Paula Marchetta, MD, MA, MBA, became a member of the ACR in 1989, during her rheumatology fellowship at Bellevue Hospital and the New York University (NYU) Medical Center. Just 10 years earlier, rheumatology had been an unlikely path. Dr. Marchetta—with a love of the arts—was pursuing Bachelor’s and Master’s degrees in English. But she found common threads between the pursuit of medicine and her love for language and story. This month, Dr. Marchetta, CEO and managing partner of Concorde Medical Group PLLC, becomes the next president of the ACR.
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The Rheumatologist: With an educational background in English, how did you end up in rheumatology?
Dr. Marchetta: I had no intention of going into medicine when I started college. I loved the arts and humanities, and I wanted to be a writer. Halfway through college, I had an epiphany: … I was a good student, so I thought, “Where could you really use your abilities to the maximum capacity in service to others?”
I left the world of humanities behind and took a deep dive into a science curriculum when I started medical school. It was a really steep learning curve, but it gave me incredible discipline, because I always felt like I was not going to make it.
In my third year, when we started clinical rotations, I was able to use my ability to really synthesize and tell a story—which is really what I wanted to do. I could interview a patient and put things together in a medically logical way so that someone could read the history of the patient’s illness, understand the background, be able to generate differential diagnoses and understand not only what was wrong, but what needed to be done to treat the patient with a best guess until you had answers.
I would have stayed in internal medicine, but I wanted the more in-depth knowledge of a specialist in a field that had a whole-patient approach. Rheumatology was a natural draw for that. Rheumatology is the most intellectual of the medical subspecialties, and it’s full of wonderful people, incredibly interesting diseases and patients with whom we develop long-term relationships.
TR: You earned an MBA in 2009. How has that served you?
Dr. Marchetta: I became managing partner and CEO of Concorde Medical Group in 2002. Being someone who likes to be credentialed, I [earned] my MBA and have used that not only in managing the group, but also in service to NYU through committee work dealing with a lot of the changes in healthcare. Then I began volunteering with the College, and I went to the Committee on Finance, then to the Board and then to the Executive Committee as treasurer, which I really loved. It’s wonderful to be able to use the hard-earned knowledge I learned in business school in service to the College, which is what I have wanted to do—to give back to the ACR for all the wonderful things it does for the specialty and in educating us.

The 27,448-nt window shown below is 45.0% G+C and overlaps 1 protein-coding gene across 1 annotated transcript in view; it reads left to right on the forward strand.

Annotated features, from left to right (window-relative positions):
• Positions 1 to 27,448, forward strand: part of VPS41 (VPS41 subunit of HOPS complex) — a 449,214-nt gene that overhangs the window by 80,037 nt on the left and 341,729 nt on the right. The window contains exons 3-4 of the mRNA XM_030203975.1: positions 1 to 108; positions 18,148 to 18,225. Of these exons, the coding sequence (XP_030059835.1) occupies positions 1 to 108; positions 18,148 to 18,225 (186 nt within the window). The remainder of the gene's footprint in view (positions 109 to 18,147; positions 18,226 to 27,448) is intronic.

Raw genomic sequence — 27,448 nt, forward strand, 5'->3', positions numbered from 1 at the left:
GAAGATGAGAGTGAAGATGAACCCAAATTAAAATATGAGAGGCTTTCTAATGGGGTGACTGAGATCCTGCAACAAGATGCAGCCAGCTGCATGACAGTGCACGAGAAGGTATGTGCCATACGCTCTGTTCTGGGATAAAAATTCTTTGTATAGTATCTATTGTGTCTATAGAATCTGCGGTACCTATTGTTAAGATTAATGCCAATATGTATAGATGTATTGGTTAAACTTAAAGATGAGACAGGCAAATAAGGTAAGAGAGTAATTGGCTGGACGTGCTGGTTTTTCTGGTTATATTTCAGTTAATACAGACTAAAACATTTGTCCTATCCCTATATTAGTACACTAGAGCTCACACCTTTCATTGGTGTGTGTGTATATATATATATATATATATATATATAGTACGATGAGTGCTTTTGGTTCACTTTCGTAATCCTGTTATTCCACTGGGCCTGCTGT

TR: As incoming president of the ACR, what are your goals? What challenges—and opportunities—do you see?
Dr. Marchetta: There are always challenges, and challenges become opportunities. The world is changing, but one of most exciting things we have spearheaded this year is we took the first step toward being a truly global society by hosting a rheumatology meeting outside of the U.S., in Dubai. I’m very hopeful we will build on that going forward. Part of that is the idea that the future is not just in the U.S., and there is tremendous desire throughout the world for the education provided by the ACR.
We also have a big generational shift going on, and we have to have an eye set to the needs of our “customers.” What do they really want, and are we still delivering if the demographics are changing? We don’t want to be obsolete or delivering educational products on a platform that is no longer as valuable to our members. We now can stream education online with ACR Beyond and it will only become better, more fine-tuned. And we are getting fellows involved as volunteers of the organization, so fellows are now on all standing committees. We have seen a tremendous amount of excitement and enthusiasm on their parts. We will soon be turning the baton over to a new generation, and we want to make sure we are keeping step and listening to them.
TR: You said you never aimed to become ACR president. Any words of wisdom for others progressing through their careers?
Dr. Marchetta: Concentrate on the job at hand, focus on the work. Do well with what you are charged with doing, and everything is going to take care of itself. It can be very difficult, more often, for women in clinical practice because we have so many obligations, but I love telling young women physicians that the career you start out thinking you are going to have may take a very different course. At times, you may have to do less to be there for family and children, but then that family grows up and you still have all your abilities and goals and ambitions, and your life is still ahead of you. Never stop doing it.
TR: When not managing a medical group, teaching, performing ward service or volunteering, what is the rest of your life like?
Dr. Marchetta: I have one son; he is all grown up now and a software engineer. I have always said I consider my son my greatest accomplishment. I also have a wonderful man in my life. Apart from working, I have studied and practiced tai chi for many years. I am a big fan of old movies, and I love the arts—I never really left that behind. I’m sort of an amateur home decorator. [Note: Dr. Marchetta’s house was once featured in a decorating magazine.] I enjoy going to museums and performances. And I am still a writer.
Kelly April Tyrrell writes about health, science and health policy. She lives in Madison, Wis.